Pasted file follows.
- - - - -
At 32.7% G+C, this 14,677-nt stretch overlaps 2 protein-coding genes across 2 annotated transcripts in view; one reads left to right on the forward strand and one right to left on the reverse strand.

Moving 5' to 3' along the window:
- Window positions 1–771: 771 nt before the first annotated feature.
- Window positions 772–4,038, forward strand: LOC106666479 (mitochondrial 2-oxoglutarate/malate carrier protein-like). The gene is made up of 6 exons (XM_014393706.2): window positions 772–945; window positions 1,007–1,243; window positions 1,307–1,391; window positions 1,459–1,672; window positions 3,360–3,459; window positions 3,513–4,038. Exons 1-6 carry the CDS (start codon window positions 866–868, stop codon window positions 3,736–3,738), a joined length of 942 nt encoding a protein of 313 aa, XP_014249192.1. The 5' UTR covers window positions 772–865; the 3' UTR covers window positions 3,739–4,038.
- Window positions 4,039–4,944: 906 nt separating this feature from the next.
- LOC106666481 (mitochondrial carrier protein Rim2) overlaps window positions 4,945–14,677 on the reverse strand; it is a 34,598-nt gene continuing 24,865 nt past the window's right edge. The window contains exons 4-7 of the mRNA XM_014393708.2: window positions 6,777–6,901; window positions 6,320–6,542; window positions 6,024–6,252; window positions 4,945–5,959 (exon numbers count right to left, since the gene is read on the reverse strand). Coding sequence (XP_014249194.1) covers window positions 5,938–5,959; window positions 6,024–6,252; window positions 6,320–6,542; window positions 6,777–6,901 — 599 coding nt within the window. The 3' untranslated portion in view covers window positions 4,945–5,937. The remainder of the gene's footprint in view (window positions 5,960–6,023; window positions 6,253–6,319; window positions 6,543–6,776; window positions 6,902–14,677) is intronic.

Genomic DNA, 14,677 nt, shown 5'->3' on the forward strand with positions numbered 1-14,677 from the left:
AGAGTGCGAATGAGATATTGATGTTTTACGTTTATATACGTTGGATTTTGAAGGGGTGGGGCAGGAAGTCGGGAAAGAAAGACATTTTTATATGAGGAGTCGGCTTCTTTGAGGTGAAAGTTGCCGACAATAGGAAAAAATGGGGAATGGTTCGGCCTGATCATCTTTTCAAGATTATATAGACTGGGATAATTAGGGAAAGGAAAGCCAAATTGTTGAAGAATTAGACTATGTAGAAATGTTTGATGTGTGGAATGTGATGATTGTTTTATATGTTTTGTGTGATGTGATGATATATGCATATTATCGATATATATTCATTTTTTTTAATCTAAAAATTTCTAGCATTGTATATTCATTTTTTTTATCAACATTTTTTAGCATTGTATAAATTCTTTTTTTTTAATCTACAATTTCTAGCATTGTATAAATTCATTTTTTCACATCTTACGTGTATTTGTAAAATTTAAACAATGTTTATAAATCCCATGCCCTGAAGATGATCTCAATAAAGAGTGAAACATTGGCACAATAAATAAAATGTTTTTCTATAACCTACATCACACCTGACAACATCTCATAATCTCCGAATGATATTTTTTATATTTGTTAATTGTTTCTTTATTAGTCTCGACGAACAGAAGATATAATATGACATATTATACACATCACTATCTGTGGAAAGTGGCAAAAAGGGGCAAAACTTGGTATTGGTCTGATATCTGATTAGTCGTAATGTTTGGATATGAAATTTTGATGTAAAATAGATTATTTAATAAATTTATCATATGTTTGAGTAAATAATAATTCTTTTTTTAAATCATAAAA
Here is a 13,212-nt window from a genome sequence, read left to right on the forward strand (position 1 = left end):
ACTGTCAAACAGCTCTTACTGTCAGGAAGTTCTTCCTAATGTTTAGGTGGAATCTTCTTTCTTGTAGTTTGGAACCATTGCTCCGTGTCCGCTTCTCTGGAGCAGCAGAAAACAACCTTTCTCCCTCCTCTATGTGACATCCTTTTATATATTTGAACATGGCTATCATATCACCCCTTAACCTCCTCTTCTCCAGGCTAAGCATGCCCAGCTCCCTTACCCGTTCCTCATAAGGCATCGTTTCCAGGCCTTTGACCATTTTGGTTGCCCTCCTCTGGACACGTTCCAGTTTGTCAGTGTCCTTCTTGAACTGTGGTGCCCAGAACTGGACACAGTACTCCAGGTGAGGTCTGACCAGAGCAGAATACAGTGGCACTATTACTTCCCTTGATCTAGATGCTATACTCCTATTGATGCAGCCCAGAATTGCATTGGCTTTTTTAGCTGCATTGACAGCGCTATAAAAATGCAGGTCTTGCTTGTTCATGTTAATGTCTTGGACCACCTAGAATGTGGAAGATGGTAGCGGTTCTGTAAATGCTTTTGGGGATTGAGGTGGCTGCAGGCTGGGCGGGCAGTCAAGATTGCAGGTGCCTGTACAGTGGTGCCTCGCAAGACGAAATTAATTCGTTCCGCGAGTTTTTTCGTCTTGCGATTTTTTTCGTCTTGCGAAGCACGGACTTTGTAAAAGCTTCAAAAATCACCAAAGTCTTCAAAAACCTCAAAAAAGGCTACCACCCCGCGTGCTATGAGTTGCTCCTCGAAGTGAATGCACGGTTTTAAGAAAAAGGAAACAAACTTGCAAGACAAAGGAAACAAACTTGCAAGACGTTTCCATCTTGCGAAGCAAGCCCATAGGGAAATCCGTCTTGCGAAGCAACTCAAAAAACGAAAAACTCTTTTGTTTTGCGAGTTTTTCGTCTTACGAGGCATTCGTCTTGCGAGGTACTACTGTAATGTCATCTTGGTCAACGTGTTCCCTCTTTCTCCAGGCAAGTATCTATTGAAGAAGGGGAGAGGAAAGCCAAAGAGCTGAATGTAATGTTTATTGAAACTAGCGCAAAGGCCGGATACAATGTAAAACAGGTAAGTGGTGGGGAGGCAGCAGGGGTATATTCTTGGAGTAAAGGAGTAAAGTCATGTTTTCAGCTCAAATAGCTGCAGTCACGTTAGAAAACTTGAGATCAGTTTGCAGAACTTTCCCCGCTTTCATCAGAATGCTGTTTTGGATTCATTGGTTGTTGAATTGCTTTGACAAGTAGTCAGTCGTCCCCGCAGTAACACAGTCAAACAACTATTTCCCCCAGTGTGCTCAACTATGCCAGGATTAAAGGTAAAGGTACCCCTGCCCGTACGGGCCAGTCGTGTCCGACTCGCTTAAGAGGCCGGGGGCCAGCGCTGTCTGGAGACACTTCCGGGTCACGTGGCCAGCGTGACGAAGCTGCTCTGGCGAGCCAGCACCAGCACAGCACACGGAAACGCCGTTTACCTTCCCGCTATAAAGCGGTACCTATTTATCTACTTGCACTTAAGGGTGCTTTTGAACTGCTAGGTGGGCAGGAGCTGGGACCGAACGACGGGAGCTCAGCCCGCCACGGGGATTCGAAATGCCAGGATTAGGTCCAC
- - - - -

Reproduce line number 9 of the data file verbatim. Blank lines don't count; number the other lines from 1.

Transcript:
Here is a 13,212-nt window from a genome sequence, read left to right on the forward strand (position 1 = left end):